Controversy has developed as to whether or not pin-metered water lines or water troughs are more appropriate for Pekin ducks. We hypothesized that water troughs would show improved duck body conditions and environmental quality compared to pin-metered water lines. To test this hypothesis, we housed ducks in 2 barns, one with water lines and one with water troughs. Water troughs were constructed to meet RSPCA guidelines for number and density of ducks and with recently described verandas. Ducks were divided into 4 pens per barn (n = 1,000 ducks/pen). The study was then repeated (n = 8 pens per water source) in a cross-over design so the barns each contained the opposite water source to the first experiment. We scored the ducks' body condition using an established scoring rubric and analyzed using SAS Proc GLM-Mix as binomial data. Ducks housed with water troughs showed higher (thus worse condition; P < 0.001) scores for eyes, nostrils, feather quality, feather cleanliness, and foot pads. We also compared water condition, water quality, and duck mortality using a Student t test for both water sources each week. We found that the water troughs showed higher iron (P < 0.001), nitrites (P < 0.001), pH (P < 0.01), and bacterial growth (P < 0.001). The bacterial growth was shown to have higher (P < 0.001) E. coli, coliforms, and Staphylococcus in the water troughs. Water lines typically showed no bacterial growth in culture-based assays. Ducks housed with water troughs used greater (P = 0.001) volumes of water compared to ducks housed with water lines. Ducks with water troughs also showed a greater percent (P = 0.008) mortality at all ages compared to ducks with water lines. These data suggest that water troughs may not be beneficial for duck welfare and could adversely impact both environment and duck or human health. © 2016 The Author. Source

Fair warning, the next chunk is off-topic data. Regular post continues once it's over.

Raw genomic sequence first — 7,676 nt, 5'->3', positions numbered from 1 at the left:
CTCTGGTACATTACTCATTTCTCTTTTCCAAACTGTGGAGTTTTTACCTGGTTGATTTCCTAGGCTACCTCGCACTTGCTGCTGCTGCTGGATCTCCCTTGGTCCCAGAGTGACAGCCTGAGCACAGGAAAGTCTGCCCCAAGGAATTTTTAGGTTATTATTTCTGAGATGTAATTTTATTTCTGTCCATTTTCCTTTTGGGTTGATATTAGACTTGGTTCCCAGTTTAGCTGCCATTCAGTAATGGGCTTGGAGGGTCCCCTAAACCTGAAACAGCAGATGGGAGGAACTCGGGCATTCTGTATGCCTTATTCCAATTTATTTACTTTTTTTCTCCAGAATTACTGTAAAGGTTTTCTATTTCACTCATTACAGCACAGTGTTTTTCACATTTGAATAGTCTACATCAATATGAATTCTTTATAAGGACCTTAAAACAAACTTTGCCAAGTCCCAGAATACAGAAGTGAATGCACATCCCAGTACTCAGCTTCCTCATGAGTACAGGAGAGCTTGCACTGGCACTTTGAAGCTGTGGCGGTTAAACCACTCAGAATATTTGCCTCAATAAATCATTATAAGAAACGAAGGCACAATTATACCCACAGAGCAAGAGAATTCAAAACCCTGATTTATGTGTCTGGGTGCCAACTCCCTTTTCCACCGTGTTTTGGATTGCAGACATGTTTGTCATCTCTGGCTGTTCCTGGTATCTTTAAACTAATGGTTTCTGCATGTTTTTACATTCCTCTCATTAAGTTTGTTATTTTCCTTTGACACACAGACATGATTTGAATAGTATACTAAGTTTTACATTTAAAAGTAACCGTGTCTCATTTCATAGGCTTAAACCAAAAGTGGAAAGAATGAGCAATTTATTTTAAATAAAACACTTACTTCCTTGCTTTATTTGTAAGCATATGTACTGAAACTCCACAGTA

Campbell C.L.,Hope College | Colton S.,Hope College | Porter A.,Hope College | Haas R.,Hope College | And 5 more authors.
Journal of Applied Poultry Research